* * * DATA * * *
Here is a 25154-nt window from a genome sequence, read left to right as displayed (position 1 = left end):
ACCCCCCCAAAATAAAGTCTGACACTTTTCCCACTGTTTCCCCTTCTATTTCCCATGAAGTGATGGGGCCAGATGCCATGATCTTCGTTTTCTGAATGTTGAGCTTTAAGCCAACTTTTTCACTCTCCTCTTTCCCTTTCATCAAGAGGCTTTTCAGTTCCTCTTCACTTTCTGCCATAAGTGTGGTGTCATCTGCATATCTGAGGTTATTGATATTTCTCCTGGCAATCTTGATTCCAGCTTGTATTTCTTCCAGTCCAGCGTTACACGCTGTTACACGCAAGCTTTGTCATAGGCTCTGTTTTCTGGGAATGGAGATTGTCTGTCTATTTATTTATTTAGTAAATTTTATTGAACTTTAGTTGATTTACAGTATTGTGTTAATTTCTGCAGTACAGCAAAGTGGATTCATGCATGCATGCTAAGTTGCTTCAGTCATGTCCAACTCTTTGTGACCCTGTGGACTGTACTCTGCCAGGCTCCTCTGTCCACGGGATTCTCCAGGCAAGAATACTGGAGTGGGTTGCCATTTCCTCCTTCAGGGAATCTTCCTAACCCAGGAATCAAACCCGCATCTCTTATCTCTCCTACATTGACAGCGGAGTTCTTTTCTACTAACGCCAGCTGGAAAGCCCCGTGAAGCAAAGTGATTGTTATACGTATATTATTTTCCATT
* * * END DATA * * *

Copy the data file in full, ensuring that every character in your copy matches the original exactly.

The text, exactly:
Here is a 25154-nt window from a genome sequence, read left to right as displayed (position 1 = left end):
ACCCCCCCAAAATAAAGTCTGACACTTTTCCCACTGTTTCCCCTTCTATTTCCCATGAAGTGATGGGGCCAGATGCCATGATCTTCGTTTTCTGAATGTTGAGCTTTAAGCCAACTTTTTCACTCTCCTCTTTCCCTTTCATCAAGAGGCTTTTCAGTTCCTCTTCACTTTCTGCCATAAGTGTGGTGTCATCTGCATATCTGAGGTTATTGATATTTCTCCTGGCAATCTTGATTCCAGCTTGTATTTCTTCCAGTCCAGCGTTACACGCTGTTACACGCAAGCTTTGTCATAGGCTCTGTTTTCTGGGAATGGAGATTGTCTGTCTATTTATTTATTTAGTAAATTTTATTGAACTTTAGTTGATTTACAGTATTGTGTTAATTTCTGCAGTACAGCAAAGTGGATTCATGCATGCATGCTAAGTTGCTTCAGTCATGTCCAACTCTTTGTGACCCTGTGGACTGTACTCTGCCAGGCTCCTCTGTCCACGGGATTCTCCAGGCAAGAATACTGGAGTGGGTTGCCATTTCCTCCTTCAGGGAATCTTCCTAACCCAGGAATCAAACCCGCATCTCTTATCTCTCCTACATTGACAGCGGAGTTCTTTTCTACTAACGCCAGCTGGAAAGCCCCGTGAAGCAAAGTGATTGTTATACGTATATTATTTTCCATT